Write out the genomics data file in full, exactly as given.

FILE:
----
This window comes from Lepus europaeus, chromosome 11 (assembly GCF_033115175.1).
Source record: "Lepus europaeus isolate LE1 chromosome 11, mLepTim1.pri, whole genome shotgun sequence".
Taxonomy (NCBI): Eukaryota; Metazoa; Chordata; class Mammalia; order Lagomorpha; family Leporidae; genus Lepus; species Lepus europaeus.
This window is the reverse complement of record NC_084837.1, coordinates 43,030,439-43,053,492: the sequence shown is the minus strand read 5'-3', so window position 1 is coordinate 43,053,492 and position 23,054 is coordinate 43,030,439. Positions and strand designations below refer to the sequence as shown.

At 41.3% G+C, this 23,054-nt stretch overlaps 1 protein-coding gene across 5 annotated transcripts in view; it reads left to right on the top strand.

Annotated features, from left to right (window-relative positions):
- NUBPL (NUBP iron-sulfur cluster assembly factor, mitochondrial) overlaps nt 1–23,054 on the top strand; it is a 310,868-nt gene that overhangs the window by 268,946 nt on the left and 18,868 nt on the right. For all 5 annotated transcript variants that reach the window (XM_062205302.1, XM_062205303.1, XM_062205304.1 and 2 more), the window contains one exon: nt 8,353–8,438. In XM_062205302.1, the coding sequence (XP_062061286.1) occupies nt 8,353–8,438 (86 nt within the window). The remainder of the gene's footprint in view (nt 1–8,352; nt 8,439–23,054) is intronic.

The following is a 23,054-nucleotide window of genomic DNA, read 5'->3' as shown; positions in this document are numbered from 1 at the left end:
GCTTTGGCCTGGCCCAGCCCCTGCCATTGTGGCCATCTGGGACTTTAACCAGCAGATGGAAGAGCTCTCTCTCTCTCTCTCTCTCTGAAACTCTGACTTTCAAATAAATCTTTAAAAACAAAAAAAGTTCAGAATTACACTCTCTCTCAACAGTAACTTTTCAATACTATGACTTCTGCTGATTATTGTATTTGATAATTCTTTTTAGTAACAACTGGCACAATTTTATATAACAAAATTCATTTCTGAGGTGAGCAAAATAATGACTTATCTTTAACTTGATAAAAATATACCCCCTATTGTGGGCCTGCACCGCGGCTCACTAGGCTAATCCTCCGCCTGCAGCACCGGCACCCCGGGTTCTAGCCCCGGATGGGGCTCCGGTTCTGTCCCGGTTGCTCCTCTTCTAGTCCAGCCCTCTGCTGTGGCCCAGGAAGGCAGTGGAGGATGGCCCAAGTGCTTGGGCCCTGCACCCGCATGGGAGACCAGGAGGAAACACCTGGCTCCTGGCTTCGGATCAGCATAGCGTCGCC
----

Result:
This window comes from Lepus europaeus, chromosome 11 (assembly GCF_033115175.1).
Source record: "Lepus europaeus isolate LE1 chromosome 11, mLepTim1.pri, whole genome shotgun sequence".
Taxonomy (NCBI): Eukaryota; Metazoa; Chordata; class Mammalia; order Lagomorpha; family Leporidae; genus Lepus; species Lepus europaeus.
This window is the reverse complement of record NC_084837.1, coordinates 43,030,439-43,053,492: the sequence shown is the minus strand read 5'-3', so window position 1 is coordinate 43,053,492 and position 23,054 is coordinate 43,030,439. Positions and strand designations below refer to the sequence as shown.

At 41.3% G+C, this 23,054-nt stretch overlaps 1 protein-coding gene across 5 annotated transcripts in view; it reads left to right on the top strand.

Annotated features, from left to right (window-relative positions):
- NUBPL (NUBP iron-sulfur cluster assembly factor, mitochondrial) overlaps nt 1–23,054 on the top strand; it is a 310,868-nt gene that overhangs the window by 268,946 nt on the left and 18,868 nt on the right. For all 5 annotated transcript variants that reach the window (XM_062205302.1, XM_062205303.1, XM_062205304.1 and 2 more), the window contains one exon: nt 8,353–8,438. In XM_062205302.1, the coding sequence (XP_062061286.1) occupies nt 8,353–8,438 (86 nt within the window). The remainder of the gene's footprint in view (nt 1–8,352; nt 8,439–23,054) is intronic.

The following is a 23,054-nucleotide window of genomic DNA, read 5'->3' as shown; positions in this document are numbered from 1 at the left end:
GCTTTGGCCTGGCCCAGCCCCTGCCATTGTGGCCATCTGGGACTTTAACCAGCAGATGGAAGAGCTCTCTCTCTCTCTCTCTCTCTGAAACTCTGACTTTCAAATAAATCTTTAAAAACAAAAAAAGTTCAGAATTACACTCTCTCTCAACAGTAACTTTTCAATACTATGACTTCTGCTGATTATTGTATTTGATAATTCTTTTTAGTAACAACTGGCACAATTTTATATAACAAAATTCATTTCTGAGGTGAGCAAAATAATGACTTATCTTTAACTTGATAAAAATATACCCCCTATTGTGGGCCTGCACCGCGGCTCACTAGGCTAATCCTCCGCCTGCAGCACCGGCACCCCGGGTTCTAGCCCCGGATGGGGCTCCGGTTCTGTCCCGGTTGCTCCTCTTCTAGTCCAGCCCTCTGCTGTGGCCCAGGAAGGCAGTGGAGGATGGCCCAAGTGCTTGGGCCCTGCACCCGCATGGGAGACCAGGAGGAAACACCTGGCTCCTGGCTTCGGATCAGCATAGCGTCGCC